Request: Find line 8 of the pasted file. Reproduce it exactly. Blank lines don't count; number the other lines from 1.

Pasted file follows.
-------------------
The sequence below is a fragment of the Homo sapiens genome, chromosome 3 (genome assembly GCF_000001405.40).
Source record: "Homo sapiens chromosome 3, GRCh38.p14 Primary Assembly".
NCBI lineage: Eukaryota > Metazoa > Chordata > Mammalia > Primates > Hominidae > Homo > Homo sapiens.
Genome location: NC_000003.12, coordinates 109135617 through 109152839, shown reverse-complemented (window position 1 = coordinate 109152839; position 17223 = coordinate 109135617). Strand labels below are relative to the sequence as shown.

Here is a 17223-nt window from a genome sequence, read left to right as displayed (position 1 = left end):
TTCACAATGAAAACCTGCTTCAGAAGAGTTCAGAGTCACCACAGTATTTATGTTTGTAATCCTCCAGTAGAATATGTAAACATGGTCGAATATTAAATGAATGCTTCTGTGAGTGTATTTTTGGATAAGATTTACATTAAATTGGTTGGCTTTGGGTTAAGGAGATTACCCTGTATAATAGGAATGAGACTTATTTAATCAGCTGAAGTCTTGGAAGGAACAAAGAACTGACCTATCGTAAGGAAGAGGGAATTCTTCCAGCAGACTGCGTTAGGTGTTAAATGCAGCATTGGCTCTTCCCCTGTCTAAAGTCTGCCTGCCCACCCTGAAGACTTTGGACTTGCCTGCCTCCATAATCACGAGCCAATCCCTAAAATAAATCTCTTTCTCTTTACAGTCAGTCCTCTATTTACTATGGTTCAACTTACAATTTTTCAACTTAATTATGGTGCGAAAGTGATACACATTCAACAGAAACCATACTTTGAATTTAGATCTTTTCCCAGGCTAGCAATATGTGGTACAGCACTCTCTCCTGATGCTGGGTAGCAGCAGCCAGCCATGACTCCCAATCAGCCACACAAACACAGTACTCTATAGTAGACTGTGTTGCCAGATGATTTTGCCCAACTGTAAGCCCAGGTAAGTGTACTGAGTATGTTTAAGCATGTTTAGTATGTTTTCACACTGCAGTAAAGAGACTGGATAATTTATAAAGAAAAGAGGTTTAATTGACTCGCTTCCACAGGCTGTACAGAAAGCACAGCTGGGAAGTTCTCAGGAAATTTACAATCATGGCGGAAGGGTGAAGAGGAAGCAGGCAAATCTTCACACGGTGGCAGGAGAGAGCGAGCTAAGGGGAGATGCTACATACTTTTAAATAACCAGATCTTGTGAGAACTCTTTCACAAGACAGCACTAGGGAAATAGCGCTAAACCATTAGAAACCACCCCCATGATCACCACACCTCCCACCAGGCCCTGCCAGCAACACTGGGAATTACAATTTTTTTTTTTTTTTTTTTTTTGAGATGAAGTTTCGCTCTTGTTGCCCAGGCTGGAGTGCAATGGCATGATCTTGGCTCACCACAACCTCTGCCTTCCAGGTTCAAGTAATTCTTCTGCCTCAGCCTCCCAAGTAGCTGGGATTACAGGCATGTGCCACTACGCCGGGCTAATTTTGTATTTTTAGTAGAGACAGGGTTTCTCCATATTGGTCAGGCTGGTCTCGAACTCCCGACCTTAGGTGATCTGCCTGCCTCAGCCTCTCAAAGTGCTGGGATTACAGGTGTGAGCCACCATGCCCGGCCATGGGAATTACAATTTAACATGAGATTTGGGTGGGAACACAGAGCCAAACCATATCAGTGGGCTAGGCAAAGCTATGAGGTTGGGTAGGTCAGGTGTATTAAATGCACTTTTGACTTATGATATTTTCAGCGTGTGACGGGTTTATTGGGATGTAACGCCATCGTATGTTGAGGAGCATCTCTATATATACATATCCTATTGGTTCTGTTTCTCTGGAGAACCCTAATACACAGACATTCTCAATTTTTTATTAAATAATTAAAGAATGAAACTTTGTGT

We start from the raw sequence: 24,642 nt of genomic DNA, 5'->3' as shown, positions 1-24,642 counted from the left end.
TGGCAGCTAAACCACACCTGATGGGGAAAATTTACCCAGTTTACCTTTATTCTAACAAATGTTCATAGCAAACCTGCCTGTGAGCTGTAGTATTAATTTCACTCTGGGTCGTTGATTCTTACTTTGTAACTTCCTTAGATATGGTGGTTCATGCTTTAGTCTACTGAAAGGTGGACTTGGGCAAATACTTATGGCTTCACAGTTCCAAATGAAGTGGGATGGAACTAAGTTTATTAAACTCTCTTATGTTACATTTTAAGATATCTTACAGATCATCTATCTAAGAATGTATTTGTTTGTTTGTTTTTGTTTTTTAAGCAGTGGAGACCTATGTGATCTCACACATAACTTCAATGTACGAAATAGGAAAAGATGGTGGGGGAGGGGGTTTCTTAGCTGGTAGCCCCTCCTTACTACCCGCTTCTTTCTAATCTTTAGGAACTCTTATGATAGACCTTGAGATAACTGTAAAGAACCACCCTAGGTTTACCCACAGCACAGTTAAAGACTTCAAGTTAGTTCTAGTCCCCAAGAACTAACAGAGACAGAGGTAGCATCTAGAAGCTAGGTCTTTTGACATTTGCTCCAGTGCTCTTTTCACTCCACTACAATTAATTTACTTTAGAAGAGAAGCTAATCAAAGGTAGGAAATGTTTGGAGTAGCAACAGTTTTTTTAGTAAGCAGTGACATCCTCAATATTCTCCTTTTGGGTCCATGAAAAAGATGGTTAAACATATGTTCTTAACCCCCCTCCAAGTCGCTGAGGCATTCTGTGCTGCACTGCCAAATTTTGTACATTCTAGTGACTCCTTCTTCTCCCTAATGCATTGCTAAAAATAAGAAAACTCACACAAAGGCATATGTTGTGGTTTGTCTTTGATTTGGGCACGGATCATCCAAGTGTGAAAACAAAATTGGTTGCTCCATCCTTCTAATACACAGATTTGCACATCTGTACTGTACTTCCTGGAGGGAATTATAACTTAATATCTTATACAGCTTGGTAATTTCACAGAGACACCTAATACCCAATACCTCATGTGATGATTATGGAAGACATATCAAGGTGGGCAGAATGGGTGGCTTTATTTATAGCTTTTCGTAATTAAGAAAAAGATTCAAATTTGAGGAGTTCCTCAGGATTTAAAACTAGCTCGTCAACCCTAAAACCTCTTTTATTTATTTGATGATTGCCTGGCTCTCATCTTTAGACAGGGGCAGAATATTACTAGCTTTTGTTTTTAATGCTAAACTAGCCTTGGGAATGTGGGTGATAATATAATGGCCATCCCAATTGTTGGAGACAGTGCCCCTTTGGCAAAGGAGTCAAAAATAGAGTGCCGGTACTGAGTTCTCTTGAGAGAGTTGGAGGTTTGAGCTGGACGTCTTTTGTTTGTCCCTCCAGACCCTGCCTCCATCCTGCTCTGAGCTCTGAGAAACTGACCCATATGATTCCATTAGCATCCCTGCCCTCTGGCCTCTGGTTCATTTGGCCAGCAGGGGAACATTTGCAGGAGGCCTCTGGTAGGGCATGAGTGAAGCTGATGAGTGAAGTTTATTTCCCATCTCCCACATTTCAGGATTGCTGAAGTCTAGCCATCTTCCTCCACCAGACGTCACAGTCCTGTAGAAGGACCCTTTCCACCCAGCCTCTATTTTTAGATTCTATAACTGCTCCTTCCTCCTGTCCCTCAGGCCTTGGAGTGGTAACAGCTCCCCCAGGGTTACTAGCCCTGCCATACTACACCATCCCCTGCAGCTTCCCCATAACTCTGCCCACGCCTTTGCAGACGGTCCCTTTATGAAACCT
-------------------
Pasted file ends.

TGGCAGCTAAACCACACCTGATGGGGAAAATTTACCCAGTTTACCTTTATTCTAACAAATGTTCATAGCAAACCTGCCTGTGAGCTGTAGTATTAATTTCACTCTGGGTCGTTGATTCTTACTTTGTAACTTCCTTAGATATGGTGGTTCATGCTTTAGTCTACTGAAAGGTGGACTTGGGCAAATACTTATGGCTTCACAGTTCCAAATGAAGTGGGATGGAACTAAGTTTATTAAACTCTCTTATGTTACATTTTAAGATATCTTACAGATCATCTATCTAAGAATGTATTTGTTTGTTTGTTTTTGTTTTTTAAGCAGTGGAGACCTATGTGATCTCACACATAACTTCAATGTACGAAATAGGAAAAGATGGTGGGGGAGGGGGTTTCTTAGCTGGTAGCCCCTCCTTACTACCCGCTTCTTTCTAATCTTTAGGAACTCTTATGATAGACCTTGAGATAACTGTAAAGAACCACCCTAGGTTTACCCACAGCACAGTTAAAGACTTCAAGTTAGTTCTAGTCCCCAAGAACTAACAGAGACAGAGGTAGCATCTAGAAGCTAGGTCTTTTGACATTTGCTCCAGTGCTCTTTTCACTCCACTACAATTAATTTACTTTAGAAGAGAAGCTAATCAAAGGTAGGAAATGTTTGGAGTAGCAACAGTTTTTTTAGTAAGCAGTGACATCCTCAATATTCTCCTTTTGGGTCCATGAAAAAGATGGTTAAACATATGTTCTTAACCCCCCTCCAAGTCGCTGAGGCATTCTGTGCTGCACTGCCAAATTTTGTACATTCTAGTGACTCCTTCTTCTCCCTAATGCATTGCTAAAAATAAGAAAACTCACACAAAGGCATATGTTGTGGTTTGTCTTTGATTTGGGCACGGATCATCCAAGTGTGAAAACAAAATTGGTTGCTCCATCCTTCTAATACACAGATTTGCACATCTGTACTGTACTTCCTGGAGGGAATTATAACTTAATATCTTATACAGCTTGGTAATTTCACAGAGACACCTAATACCCAATACCTCATGTGATGATTATGGAAGACATATCAAGGTGGGCAGAATGGGTGGCTTTATTTATAGCTTTTCGTAATTAAGAAAAAGATTCAAATTTGAGGAGTTCCTCAGGATTTAAAACTAGCTCGTCAACCCTAAAACCTCTTTTATTTATTTGATGATTGCCTGGCTCTCATCTTTAGACAGGGGCAGAATATTACTAGCTTTTGTTTTTAATGCTAAACTAGCCTTGGGAATGTGGGTGATAATATAATGGCCATCCCAATTGTTGGAGACAGTGCCCCTTTGGCAAAGGAGTCAAAAATAGAGTGCCGGTACTGAGTTCTCTTGAGAGAGTTGGAGGTTTGAGCTGGACGTCTTTTGTTTGTCCCTCCAGACCCTGCCTCCATCCTGCTCTGAGCTCTGAGAAACTGACCCATATGATTCCATTAGCATCCCTGCCCTCTGGCCTCTGGTTCATTTGGCCAGCAGGGGAACATTTGCAGGAGGCCTCTGGTAGGGCATGAGTGAAGCTGATGAGTGAAGTTTATTTCCCATCTCCCACATTTCAGGATTGCTGAAGTCTAGCCATCTTCCTCCACCAGACGTCACAGTCCTGTAGAAGGACCCTTTCCACCCAGCCTCTATTTTTAGATTCTATAACTGCTCCTTCCTCCTGTCCCTCAGGCCTTGGAGTGGTAACAGCTCCCCCAGGGTTACTAGCCCTGCCATACTACACCATCCCCTGCAGCTTCCCCATAACTCTGCCCACGCCTTTGCAGACGGTCCCTTTATGAAACCT